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October 8, 2010

Contact: 609-633-8507
Lauren Kidd

DCF’s Adoption Operations Director Honored as an Angel in Adoption
Ellen Kelly Recognized at National Event in Washington, DC

TRENTON – For her outstanding advocacy of adoption issues, Ellen Kelly, Adoption Operations Director for the Division of Youth and Family Services (DYFS) within the New Jersey Department of Children and Families (DCF), has been selected by Congressman Rodney Frelinghuysen (NJ-11) as a 2010 Angel in Adoption. The Congressional Coalition on Adoption Institute (CCAI), which orchestrates the Angels in Adoption program, honored Kelly, along with more than 190 Angels, at an awards ceremony and gala event in Washington, DC, October 6, 2010. 

“Ellen’s passion and belief in the importance of the work she does on behalf of New Jersey’s children is an asset to our state,” said Frelinghuysen. “Her decades of service prove that she is a leader in the truest sense of the word, committed to improving the lives of New Jersey’s children and families.”

“Ellen Kelly is passionate about connecting children with forever families. Her leadership has resulted in countless New Jersey youth – including teens, sibling groups, and medically challenged children - being connected to their forever families through adoption,” said DCF Commissioner Allison Blake. “Ellen continues to play a vital role in improving the way DCF achieves permanency for youth involved in the child welfare system.”

“The person we grow up to become has so much to do with the people and events we are exposed to in our childhoods, as well as the people who are around us throughout our lives,” said Kelly. “It saddens me when people are without families, and that drives me to work harder to find forever families for children in our care. I genuinely love this work, and to receive recognition for doing work I love to do is a special privilege.”

Between 2004 and 2005, the number of foster children who were adopted in New Jersey had fallen more than 14 percent, leaving a record backlog of 2,300 children who were legally free and waiting to be adopted at the beginning of 2006. Since 2006, with Kelly’s assistance, DCF rebuilt the state’s dismantled adoption infrastructure by establishing specialized adoption practice units in DYFS offices and investing in additional resources to achieve adoption targets. Kelly was also instrumental in establishing statewide post-adoption counseling services and led the development of an adoption certification program with Rutgers University School of Social Work to ensure the ongoing education of adoption professionals.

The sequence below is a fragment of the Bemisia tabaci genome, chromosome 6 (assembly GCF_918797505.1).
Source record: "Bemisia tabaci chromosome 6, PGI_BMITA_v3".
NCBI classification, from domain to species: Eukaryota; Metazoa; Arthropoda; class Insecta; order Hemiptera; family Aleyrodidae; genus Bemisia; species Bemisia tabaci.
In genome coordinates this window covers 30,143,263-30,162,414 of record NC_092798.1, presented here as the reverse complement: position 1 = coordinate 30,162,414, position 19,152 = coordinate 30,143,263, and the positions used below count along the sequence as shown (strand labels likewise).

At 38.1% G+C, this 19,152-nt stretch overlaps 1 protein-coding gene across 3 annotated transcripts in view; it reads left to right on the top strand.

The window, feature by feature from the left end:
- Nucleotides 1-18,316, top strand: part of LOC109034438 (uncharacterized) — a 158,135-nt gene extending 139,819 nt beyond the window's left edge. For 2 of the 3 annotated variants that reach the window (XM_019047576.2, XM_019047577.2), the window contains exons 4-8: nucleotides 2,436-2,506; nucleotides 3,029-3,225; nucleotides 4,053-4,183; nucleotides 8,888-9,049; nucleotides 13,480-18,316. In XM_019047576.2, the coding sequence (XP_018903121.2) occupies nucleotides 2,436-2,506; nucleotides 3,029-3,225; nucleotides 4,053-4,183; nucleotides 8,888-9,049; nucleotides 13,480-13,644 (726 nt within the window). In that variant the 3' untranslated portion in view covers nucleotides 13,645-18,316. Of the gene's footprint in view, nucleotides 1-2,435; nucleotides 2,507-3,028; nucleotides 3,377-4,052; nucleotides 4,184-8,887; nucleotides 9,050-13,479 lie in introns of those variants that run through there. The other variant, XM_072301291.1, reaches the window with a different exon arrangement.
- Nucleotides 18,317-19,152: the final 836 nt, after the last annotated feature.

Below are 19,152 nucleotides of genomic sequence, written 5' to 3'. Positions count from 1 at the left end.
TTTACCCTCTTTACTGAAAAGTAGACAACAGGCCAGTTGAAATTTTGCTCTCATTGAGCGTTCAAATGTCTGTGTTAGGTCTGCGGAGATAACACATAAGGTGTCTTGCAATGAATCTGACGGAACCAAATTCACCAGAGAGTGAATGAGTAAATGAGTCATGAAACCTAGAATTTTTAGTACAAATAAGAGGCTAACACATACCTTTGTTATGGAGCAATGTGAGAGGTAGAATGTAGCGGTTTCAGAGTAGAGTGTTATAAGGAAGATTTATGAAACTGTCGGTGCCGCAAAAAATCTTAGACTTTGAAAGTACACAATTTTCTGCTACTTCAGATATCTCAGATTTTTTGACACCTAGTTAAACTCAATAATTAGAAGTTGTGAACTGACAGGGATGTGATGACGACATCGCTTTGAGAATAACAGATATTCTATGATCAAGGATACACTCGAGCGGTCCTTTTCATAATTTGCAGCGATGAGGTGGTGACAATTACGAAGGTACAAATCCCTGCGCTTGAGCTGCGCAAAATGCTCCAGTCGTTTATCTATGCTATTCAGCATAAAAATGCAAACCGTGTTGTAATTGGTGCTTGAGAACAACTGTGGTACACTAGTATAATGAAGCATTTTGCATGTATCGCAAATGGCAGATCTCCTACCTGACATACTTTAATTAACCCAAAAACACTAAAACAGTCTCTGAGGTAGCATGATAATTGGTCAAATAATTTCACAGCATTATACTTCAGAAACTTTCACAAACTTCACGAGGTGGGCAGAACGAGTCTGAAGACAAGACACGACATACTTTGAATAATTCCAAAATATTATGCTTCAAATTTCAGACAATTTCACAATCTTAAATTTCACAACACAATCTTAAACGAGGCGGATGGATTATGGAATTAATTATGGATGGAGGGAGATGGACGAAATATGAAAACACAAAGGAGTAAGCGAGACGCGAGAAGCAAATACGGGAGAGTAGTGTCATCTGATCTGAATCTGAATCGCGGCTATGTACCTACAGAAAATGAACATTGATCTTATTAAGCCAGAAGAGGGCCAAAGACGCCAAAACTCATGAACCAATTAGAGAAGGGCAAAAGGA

As a result of those efforts, New Jersey has achieved significant progress with record numbers of adoptions – over 5,600 former foster children adopted between 2006 and 2009. In 2009 alone, more than 1,400 children were adopted into forever families. For the first time since the data have been tracked, these same years witnessed an overall decrease in the number of children waiting to be adopted, which in 2009 dropped to approximately 1,300 children, the majority of whom were in the process of being adopted by their foster or kinship parents. With approximately 1,200 – 1,300 new children becoming legally free for adoption every year, DCF has significantly increased the number of children who join their adoptive families in a timely fashion.

Kelly, who resides in Morris County, is a licensed clinical social worker and has worked for the Division of Youth and Family Services for over 35 years. She earned her bachelor’s degree in Psychology from Montclair State University and her master’s degree in social work from New York University.

For more information on adopting a child from New Jersey’s child welfare system, families can visit or call 1-800-99 ADOPT.

The Department of Children and Families (DCF), New Jersey’s state child welfare agency, was created in July 2006 as the state’s first Cabinet agency devoted exclusively to serving and safeguarding the most vulnerable children and families in New Jersey. DCF includes the Division of Youth and Family Services, Division of Prevention and Community Partnerships and Division of Child Behavioral Health Services, and is focused on strengthening families and achieving safety, well-being and permanency for New Jersey's children.